China has a long way to go before it achieves 90-90-90 targets

Michael Carter
Published: 04 May 2016

A study published in Clinical Infectious Diseases suggests that China has a long way to go before it achieves UNAIDS 90-90-90 targets. Research conducted in Shandong Province showed that only 60% of people with HIV were diagnosed; 42% of diagnosed patients were on antiretroviral therapy (ART) and 60% of ART-treated patients had viral suppression.

“Overall, only 15% of infected patients transitioned through the care continuum from initial diagnosis to viral suppression,” comment the investigators. “Attrition occurred at each step of HIV care especially for HIV diagnosis, HAART eligibility for treatment, and achieving viral suppression.”

There are a number of key stages in the HIV care continuum: diagnosis, linkage to care, retention in care, initiation of ART, and viral suppression. Attrition is known to occur at each step of the care continuum.

The UNAIDS 90-90-90 target calls on countries to reach the following goals:

  • 90% of people living with HIV diagnosed by 2020
  • 90% of diagnosed people on antiretroviral treatment by 2020
  • 90% of people in treatment with fully suppressed viral load by 2020.

China has invested heavily in HIV testing, care and treatment. Investigators wanted to assess progress towards achieving the 90-90-90 goals. They therefore conducted a cross-sectional study of HIV patient records from the coastal province of Shandong (population, 97 million) in 2013.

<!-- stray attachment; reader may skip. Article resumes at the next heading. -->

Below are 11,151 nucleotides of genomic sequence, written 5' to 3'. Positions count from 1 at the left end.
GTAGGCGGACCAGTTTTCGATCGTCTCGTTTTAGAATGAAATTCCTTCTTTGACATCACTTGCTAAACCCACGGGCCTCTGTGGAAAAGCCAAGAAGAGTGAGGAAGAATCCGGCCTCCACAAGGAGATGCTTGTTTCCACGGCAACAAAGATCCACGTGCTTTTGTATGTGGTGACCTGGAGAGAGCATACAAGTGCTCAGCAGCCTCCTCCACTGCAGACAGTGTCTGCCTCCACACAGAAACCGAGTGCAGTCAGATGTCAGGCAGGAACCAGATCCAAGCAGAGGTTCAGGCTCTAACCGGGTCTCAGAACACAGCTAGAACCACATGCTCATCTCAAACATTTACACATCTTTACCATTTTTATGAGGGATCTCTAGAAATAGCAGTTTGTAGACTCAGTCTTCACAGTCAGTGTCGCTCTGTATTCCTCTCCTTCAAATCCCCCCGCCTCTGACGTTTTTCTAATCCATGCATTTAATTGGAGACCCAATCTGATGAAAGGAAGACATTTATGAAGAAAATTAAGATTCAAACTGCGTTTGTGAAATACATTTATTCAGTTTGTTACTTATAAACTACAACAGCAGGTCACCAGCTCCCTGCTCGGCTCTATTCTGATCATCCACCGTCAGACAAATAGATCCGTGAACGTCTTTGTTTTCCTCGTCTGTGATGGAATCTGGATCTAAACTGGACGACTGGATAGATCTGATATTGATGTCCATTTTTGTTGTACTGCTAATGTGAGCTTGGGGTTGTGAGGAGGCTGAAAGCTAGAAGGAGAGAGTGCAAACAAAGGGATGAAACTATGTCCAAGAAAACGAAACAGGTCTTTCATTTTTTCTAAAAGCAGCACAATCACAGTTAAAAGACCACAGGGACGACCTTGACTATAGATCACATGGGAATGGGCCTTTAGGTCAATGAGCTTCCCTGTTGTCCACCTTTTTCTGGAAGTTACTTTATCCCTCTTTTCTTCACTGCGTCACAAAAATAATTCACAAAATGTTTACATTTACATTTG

They hypothesised that there would be inequalities in HIV testing and treatment, despite the existence of a free, inclusive, nationwide, HIV care policy.

An electronic patient surveillance system was used to collect information on patients’ age, gender, HIV risk group, use of ART and viral load.

The investigators estimated that at the end of 2013 there were 6500 people living with HIV in the province. Most infections (85%) were in men and 59% involved MSM (men who have sex with men), with 38% of infections involving individuals aged between 25 and 35 years.

Sixty per cent of infections were estimated to have been diagnosed, and three-quarters of undiagnosed infections were estimated to be in MSM.

Overall, 50% of people with HIV (diagnosed and undiagnosed) were linked to care and 41% were subsequently retained in care.

Of those diagnosed with HIV, 83% were linked to care and 81% of those linked to care were subsequently retained in care.

Compared to people who acquired HIV through blood donation/transfusion, children who acquired HIV via vertical transmission (as babies, during pregnancy, birth or breastfeeding) were over 40% less likely to be linked to care (OR, 0.58; 95% CI, 0.40-0.90) and people who reported injecting drug use were 70% less likely (OR, 0.33, 95% CI, 0.14-0.80). People aged between 15 and 24 years were almost half as likely to be retained in care compared to people aged over 55 years (OR, 0.48; 95% CI, 0.27-0.84). Individuals tested when in custody were less likely to attend follow-up appointments than those tested at medical facilities (OR, 0.43; 95% CI, 0.25-0.76).